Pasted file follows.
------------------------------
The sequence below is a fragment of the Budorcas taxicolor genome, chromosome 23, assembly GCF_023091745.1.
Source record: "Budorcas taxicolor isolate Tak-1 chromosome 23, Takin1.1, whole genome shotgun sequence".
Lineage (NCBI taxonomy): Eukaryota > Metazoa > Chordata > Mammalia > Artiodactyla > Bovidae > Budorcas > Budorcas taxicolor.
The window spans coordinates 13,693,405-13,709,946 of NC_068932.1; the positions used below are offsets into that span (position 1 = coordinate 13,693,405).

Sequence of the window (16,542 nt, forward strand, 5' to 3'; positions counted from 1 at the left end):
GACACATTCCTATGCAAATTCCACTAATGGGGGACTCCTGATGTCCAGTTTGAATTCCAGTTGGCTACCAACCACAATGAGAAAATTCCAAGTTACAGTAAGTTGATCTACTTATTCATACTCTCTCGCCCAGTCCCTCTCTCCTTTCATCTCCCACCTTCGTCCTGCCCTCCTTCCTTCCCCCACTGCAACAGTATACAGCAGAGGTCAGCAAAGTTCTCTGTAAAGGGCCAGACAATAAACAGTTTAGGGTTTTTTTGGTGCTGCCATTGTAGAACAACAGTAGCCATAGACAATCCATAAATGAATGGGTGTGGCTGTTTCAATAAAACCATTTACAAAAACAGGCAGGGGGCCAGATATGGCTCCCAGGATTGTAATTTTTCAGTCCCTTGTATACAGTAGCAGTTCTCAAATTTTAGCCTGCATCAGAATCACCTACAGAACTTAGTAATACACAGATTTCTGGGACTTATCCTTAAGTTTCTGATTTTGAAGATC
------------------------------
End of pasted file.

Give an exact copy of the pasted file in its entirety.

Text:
The sequence below is a fragment of the Budorcas taxicolor genome, chromosome 23, assembly GCF_023091745.1.
Source record: "Budorcas taxicolor isolate Tak-1 chromosome 23, Takin1.1, whole genome shotgun sequence".
Lineage (NCBI taxonomy): Eukaryota > Metazoa > Chordata > Mammalia > Artiodactyla > Bovidae > Budorcas > Budorcas taxicolor.
The window spans coordinates 13,693,405-13,709,946 of NC_068932.1; the positions used below are offsets into that span (position 1 = coordinate 13,693,405).

Sequence of the window (16,542 nt, forward strand, 5' to 3'; positions counted from 1 at the left end):
GACACATTCCTATGCAAATTCCACTAATGGGGGACTCCTGATGTCCAGTTTGAATTCCAGTTGGCTACCAACCACAATGAGAAAATTCCAAGTTACAGTAAGTTGATCTACTTATTCATACTCTCTCGCCCAGTCCCTCTCTCCTTTCATCTCCCACCTTCGTCCTGCCCTCCTTCCTTCCCCCACTGCAACAGTATACAGCAGAGGTCAGCAAAGTTCTCTGTAAAGGGCCAGACAATAAACAGTTTAGGGTTTTTTTGGTGCTGCCATTGTAGAACAACAGTAGCCATAGACAATCCATAAATGAATGGGTGTGGCTGTTTCAATAAAACCATTTACAAAAACAGGCAGGGGGCCAGATATGGCTCCCAGGATTGTAATTTTTCAGTCCCTTGTATACAGTAGCAGTTCTCAAATTTTAGCCTGCATCAGAATCACCTACAGAACTTAGTAATACACAGATTTCTGGGACTTATCCTTAAGTTTCTGATTTTGAAGATC